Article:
This way, every tool can stay simple.

[EDIT] Added value of a CI server:

  1. It can analyze the output of your build scripts and present an overview in a mail or a web page.

  2. It makes sure that all tests are run after a commit. No more "but it runs for me".

  3. Some of them support deferred commit (it will only commit changes to the VCS when all tests run)

  4. It can run builds on several projects which depend on each other.

share|improve this answer
I'm unclear how these provide added value beyond the standard "run your build process after a commit". It's a nice buzzword, but where's the value added that you don't otherwise have in your build script? –  Paul McMillan Nov 11 '09 at 12:58
Run just about anything you please, distribute builds across multiple agents, build based upon dependencies, schedule long running builds and/or tests, run integration scripts, pro-actively advise users as to failures by multiple means, provide "dashboards" to allow you to look at all of the above, host build artifacts... in one sense yes, all it is automated script running but then that's like saying that all a build script does is run commands you can do by hand. –  Murph Nov 11 '09 at 13:07
CI is more than a buzzword. We use CruiseControl.NET to not only build on commit, but also to run numerous tests including automated GUI tests. The CI server helps catch bugs or unexpected behavior closer to there introduction. The CI server usually knows the build is broken before anyone else on the team. All release candidate builds come from the CI server and therefore we can be sure that our whole suite of tests have been run on the actual the release binaries. –  Jerry Fernholz Nov 11 '09 at 14:56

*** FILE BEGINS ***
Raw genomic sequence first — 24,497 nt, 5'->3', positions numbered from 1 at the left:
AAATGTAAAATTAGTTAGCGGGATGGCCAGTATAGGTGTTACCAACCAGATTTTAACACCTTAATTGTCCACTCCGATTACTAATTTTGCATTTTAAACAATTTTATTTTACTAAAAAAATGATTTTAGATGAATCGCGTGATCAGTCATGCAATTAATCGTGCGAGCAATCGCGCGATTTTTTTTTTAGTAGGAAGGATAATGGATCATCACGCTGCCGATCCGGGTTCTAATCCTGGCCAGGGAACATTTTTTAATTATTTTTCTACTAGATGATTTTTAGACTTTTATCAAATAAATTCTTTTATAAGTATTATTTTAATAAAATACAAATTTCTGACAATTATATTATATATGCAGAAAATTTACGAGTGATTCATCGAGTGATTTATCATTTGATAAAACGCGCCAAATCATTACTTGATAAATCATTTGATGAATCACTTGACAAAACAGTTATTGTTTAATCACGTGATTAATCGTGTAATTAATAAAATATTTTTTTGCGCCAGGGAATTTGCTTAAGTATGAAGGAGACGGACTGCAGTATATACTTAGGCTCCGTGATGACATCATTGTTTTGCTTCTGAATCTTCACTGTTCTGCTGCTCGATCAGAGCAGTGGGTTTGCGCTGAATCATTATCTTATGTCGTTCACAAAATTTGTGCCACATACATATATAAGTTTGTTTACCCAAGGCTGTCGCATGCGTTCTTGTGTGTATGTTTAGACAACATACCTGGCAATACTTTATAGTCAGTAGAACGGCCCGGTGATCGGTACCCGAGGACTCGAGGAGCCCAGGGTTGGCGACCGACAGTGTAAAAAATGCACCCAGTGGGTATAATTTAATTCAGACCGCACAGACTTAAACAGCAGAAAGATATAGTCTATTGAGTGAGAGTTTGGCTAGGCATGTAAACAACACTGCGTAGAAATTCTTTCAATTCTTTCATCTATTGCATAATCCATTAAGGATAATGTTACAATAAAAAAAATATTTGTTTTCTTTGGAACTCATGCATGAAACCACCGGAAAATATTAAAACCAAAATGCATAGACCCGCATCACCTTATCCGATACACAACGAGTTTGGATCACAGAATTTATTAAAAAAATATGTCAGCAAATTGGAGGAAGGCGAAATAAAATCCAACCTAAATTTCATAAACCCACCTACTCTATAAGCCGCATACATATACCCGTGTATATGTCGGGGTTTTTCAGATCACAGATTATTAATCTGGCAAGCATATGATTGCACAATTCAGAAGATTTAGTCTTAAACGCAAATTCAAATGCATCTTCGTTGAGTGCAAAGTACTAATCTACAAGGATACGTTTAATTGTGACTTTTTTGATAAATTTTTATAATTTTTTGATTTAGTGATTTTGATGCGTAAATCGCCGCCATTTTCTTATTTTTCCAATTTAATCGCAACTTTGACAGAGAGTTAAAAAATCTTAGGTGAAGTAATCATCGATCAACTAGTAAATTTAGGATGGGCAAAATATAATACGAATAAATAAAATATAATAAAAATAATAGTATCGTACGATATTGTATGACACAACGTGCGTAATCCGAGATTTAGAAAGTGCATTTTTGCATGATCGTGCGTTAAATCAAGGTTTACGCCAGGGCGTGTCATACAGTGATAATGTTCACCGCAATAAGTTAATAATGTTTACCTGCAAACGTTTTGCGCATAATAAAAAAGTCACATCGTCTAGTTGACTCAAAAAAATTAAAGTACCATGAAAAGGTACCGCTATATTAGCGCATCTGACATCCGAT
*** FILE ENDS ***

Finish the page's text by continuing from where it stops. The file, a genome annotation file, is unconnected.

I've never thought of running deployment in a post-commit hook. Neat idea. But I'm definitely +1 on the idea of using a "proper" CI server, rather than the more lightweight post-commit hook method. Tools like CruiseControl.Net give you a bunch of extra functionality that's useful to technical management types that a post-commit hook solution would make it pretty hard work to get. CC.Net is what we've used in my last two jobs; it's definitely worth a look. –  Owen Blacker Mar 22 '11 at 17:20

It depends how much money and time you wish to invest in such system. many people use simple version control - like svn, and manage manually releases (using Labels, and branches) There are other (free) tools for continuous integration (constant building the app) like cruisecontrol.